Senate Republicans made an offer on boosting unemployment insurance that Democrats are now reviewing, White House liaison Eric Ueland said. Menendez said the Republicans’ proposal on unemployment insurance is a “good faith offer” but “we need to move it a little more.”

Tax Rebates

McConnell and Schumer have each proposed their own sweeping plans that four groups of senators are trying to reconcile. Schumer wants an expanded package that would spend far more on workers and on responding to the health care crisis.

The GOP proposal includes tiered tax rebates of as much as $1,200 for middle-income individuals, $208 billion worth of loans for companies suffering because of the coronavirus pandemic, and another $300 billion dedicated to smaller businesses. Senator Susan Collins of Maine said Saturday that the small business portion could be $350 billion.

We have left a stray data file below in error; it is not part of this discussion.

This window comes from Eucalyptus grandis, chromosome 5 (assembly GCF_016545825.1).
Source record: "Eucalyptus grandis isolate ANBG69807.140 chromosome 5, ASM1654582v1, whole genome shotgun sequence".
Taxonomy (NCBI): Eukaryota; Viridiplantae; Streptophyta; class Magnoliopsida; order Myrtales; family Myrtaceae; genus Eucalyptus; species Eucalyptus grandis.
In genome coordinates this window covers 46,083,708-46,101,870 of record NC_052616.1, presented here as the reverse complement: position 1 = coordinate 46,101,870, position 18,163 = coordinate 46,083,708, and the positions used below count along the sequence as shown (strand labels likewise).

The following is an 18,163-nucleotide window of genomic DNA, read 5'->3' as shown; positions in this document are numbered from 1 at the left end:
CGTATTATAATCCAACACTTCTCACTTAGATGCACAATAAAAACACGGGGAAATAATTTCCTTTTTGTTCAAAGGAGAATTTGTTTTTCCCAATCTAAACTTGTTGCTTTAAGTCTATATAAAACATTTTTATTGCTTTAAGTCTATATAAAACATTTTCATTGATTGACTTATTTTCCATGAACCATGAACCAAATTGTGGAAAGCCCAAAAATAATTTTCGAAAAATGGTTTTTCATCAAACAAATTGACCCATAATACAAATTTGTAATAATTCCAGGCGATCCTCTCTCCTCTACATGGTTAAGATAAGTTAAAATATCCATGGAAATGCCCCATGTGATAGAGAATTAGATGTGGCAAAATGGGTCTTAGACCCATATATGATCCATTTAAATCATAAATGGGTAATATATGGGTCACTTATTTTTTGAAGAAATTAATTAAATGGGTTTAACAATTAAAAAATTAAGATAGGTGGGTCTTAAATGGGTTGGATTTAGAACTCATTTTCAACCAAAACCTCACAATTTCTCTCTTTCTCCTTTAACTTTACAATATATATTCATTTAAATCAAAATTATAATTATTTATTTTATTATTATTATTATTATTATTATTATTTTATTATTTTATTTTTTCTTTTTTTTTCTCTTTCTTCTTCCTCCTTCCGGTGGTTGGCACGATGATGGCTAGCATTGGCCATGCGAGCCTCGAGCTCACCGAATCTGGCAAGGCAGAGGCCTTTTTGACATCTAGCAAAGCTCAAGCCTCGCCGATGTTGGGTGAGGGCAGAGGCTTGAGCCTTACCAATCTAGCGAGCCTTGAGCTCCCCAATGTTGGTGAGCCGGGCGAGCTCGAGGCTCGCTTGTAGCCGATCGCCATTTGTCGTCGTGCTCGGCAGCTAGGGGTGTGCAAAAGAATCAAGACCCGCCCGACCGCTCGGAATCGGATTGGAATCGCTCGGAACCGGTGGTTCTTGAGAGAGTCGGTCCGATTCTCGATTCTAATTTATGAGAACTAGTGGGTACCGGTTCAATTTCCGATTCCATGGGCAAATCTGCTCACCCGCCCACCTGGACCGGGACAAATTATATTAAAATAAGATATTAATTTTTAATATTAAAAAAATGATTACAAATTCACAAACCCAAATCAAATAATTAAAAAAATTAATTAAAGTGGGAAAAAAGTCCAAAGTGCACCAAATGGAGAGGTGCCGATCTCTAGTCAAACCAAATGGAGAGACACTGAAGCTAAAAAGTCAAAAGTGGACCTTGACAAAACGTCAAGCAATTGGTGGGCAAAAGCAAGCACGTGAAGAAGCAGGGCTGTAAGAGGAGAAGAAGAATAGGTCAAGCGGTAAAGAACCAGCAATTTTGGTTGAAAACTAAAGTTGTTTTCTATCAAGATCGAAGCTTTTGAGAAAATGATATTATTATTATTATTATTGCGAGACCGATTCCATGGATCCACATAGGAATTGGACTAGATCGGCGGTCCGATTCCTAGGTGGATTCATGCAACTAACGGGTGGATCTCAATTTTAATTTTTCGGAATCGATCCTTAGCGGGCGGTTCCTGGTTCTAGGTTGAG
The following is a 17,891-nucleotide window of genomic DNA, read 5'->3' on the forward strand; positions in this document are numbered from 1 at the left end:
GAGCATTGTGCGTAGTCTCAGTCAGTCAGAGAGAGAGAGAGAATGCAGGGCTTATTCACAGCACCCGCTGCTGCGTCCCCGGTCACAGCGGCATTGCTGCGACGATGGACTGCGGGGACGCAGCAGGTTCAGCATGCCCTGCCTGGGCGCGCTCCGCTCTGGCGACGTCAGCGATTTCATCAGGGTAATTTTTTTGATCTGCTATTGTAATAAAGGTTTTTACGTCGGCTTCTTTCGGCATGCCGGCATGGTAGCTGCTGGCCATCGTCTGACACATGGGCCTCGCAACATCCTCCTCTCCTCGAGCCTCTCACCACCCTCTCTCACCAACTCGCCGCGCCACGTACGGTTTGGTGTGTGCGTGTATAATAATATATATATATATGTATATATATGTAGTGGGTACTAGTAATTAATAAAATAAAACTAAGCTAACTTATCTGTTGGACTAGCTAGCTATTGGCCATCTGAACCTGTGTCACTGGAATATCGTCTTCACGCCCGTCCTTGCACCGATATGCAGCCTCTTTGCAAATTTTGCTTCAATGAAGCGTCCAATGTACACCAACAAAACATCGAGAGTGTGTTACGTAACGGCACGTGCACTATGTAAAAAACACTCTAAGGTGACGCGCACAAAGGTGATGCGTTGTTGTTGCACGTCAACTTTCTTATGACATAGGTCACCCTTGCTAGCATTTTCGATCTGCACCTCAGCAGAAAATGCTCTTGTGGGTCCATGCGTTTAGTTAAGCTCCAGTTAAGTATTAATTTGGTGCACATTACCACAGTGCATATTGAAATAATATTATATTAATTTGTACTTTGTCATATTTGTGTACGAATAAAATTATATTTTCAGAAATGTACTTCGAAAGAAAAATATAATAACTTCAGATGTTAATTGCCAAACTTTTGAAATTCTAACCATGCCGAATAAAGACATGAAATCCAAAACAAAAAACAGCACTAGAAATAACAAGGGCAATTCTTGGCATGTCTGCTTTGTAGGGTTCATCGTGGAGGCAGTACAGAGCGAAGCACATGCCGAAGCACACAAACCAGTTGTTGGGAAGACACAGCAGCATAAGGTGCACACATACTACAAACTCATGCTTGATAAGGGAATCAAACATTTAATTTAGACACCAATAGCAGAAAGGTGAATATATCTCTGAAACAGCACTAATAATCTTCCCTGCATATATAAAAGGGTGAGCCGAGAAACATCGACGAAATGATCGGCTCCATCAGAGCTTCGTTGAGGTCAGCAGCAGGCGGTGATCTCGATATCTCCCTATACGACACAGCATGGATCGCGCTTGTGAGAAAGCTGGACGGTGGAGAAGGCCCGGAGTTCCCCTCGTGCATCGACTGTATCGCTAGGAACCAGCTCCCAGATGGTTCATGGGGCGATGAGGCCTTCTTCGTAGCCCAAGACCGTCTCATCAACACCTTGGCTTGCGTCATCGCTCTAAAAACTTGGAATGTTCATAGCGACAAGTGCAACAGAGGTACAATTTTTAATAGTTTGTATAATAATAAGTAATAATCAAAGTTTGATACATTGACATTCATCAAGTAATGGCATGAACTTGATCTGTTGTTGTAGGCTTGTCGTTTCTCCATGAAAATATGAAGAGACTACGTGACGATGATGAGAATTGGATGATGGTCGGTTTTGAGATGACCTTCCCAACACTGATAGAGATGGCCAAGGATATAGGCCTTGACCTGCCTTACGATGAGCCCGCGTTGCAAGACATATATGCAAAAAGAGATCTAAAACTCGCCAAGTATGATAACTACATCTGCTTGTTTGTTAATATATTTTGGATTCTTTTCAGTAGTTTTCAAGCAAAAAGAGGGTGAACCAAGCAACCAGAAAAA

Mnuchin has proposed two $1,000 checks for individuals at a cost of about $500 billion — substantially more generous than McConnell’s bill. Those direct payments wouldn’t be based on income level, as in the GOP proposal.

GOP Senator Rob Portman of Ohio said Saturday he’s encouraged by the negotiations and hopes to have something together by a self-imposed deadline of 5 p.m.

Senators continued to negotiate loans and loan guarantees to airlines as of Saturday afternoon, Democrat Maria Cantwell if Washington said in an interview. Democrats are pushing for more restrictions on the use of those loans, arguing that stock buybacks should be banned and that airlines should honor collective bargaining agreements, she said.

‘Draconian Measures’